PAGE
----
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The date through which a reporting entity evaluates subsequent events differs depending on whether it is an SEC filer or a conduit bond obligor, or a non-SEC filer.
ASC 855 defines an SEC filer as follows.

Partial definition from ASC 855-10-20

Securities and Exchange Commission (SEC) filer: An entity that is required to file or furnish its financial statements with either of the following:

  1. The Securities and Exchange Commission (SEC)
  2. With respect to an entity subject to Section 12(i) of the Securities Exchange Act of 1934, as amended, the appropriate agency under that Section.

This definition specifically excludes financial statements of other reporting entities that are included in SEC filings, such as financial statements of acquired businesses or equity investees that are not otherwise SEC filers.
A conduit bond obligor is an entity that issues conduit debt securities, as defined in ASC 825.

Partial definition from ASC 825-10-20

Conduit Debt Securities: Certain limited-obligation revenue bonds, certificates of participation, or similar debt instruments issued by a state or local governmental entity for the express purpose of providing financing for a specific third party (the conduit bond obligor) that is not a part of the state or local government’s financial reporting entity.

If a reporting entity is a conduit bond obligor for conduit debt securities that are traded in a public market, the reporting entity is required to evaluate subsequent events through the date the financial statements are issued, similar to an SEC filer.
For an SEC filer or a conduit bond obligor, ASC 855-10-25-1A indicates that subsequent events are events or transactions that occur after the balance sheet date but before the reporting entity issues its financial statements. Voluntary filers should follow the same guidance as SEC filers. When a reporting entity has no registered securities but voluntarily files financial statements with the SEC, the filings should comply with all of the SEC’s requirements. A voluntary filer cannot choose which regulations to comply with in its filings.
Financial statements of acquired businesses or equity investees that are not otherwise SEC filers should evaluate subsequent events through the date that the financials are available for issuance, rather than up to the date the financial statements are issued.
An entity that files for an IPO does not become an SEC filer until its registration statement goes effective. As a result, a reporting entity that had previously reached the cutoff for recognizing subsequent events does not reopen and extend its subsequent events period when it files a registration statement with the SEC for an IPO.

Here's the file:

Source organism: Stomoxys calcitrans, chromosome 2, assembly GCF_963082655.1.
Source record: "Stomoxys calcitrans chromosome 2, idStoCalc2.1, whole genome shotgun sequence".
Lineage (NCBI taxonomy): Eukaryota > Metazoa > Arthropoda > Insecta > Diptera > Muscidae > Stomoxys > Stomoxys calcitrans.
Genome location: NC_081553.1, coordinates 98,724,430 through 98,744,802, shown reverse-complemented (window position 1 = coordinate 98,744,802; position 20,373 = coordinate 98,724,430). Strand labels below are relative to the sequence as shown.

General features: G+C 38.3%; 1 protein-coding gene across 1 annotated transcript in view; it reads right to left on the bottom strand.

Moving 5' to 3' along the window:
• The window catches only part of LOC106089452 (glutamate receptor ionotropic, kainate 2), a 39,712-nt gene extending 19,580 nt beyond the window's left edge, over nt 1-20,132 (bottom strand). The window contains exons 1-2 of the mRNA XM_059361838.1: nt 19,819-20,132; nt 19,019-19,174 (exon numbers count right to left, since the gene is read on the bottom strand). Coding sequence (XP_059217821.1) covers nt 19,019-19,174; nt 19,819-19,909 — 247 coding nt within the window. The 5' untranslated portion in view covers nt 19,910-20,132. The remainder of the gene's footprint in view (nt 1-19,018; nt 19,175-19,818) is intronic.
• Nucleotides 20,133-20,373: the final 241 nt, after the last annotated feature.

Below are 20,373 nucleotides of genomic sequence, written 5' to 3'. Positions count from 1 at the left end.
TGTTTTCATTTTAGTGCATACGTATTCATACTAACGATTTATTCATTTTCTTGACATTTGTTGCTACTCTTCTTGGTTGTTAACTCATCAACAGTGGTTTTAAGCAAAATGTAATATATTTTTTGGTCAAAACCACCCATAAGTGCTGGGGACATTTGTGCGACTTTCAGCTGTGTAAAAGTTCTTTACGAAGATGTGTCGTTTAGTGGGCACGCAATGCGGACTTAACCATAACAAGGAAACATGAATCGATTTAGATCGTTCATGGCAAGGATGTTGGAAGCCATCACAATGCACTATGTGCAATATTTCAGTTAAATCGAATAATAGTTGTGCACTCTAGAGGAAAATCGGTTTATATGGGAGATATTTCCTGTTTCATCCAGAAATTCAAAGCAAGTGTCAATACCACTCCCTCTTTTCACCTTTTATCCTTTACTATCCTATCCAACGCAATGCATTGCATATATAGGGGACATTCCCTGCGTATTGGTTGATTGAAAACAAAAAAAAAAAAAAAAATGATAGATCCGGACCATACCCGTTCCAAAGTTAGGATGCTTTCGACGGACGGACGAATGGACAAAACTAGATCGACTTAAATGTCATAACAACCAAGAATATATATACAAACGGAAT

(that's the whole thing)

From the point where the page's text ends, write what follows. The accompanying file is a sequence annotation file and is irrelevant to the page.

The SEC staff provided its view as to when financial statements are considered “issued” in ASC 855-10-S99-2.

Excerpt from ASC 855-10-S99-2

...Generally, the staff believes that financial statements are “issued” as of the date they are distributed for general use and reliance in a form and format that complies with generally accepted accounting principles (GAAP) and, in the case of annual financial statements, that contain an audit report that indicates that the auditors have complied with generally accepted auditing standards (GAAS) in completing their audit. Issuance of financial statements then would generally be the earlier of when the annual or quarterly financial statements are widely distributed to all shareholders and other financial statement users or filed with the Commission. Furthermore, the issuance of an earnings release does not constitute issuance of financial statements because the earnings release would not be in a form and format that complies with GAAP and GAAS.

For non-SEC filers, ASC 855-10-25-2 indicates that subsequent events are events that occur after the balance sheet date but before the reporting entity’s financial statements are available to be issued. Financial statements are “available to be issued” when they are prepared in accordance with US GAAP and the reporting entity has obtained all necessary approvals (e.g., from management and the board of directors) for issuance.
For purposes of this chapter, the period from the balance sheet date to the date the financial statements are either issued (SEC filer or conduit bond obligor) or available to be issued (non-SEC filers) is referred to as the subsequent events measurement period. Figure FSP 28-1 summarizes the subsequent events measurement period by type of filer.
Figure FSP 28-1
Subsequent events measurement period by type of filer
Type of filer
Subsequent events measurement period
SEC filer, including voluntary filers
The period from the balance sheet date to the date the financial statements are issued
Conduit bond obligor for conduit debt securities that are traded in a public market
The period from the balance sheet date to the date the financial statements are issued
Non-SEC filer
The period from the balance sheet date through the date that the financials are available for issuance
Financial statements of acquired business or equity investees that are not otherwise SEC filers
The period from the balance sheet date through the date that the financials are available for issuance
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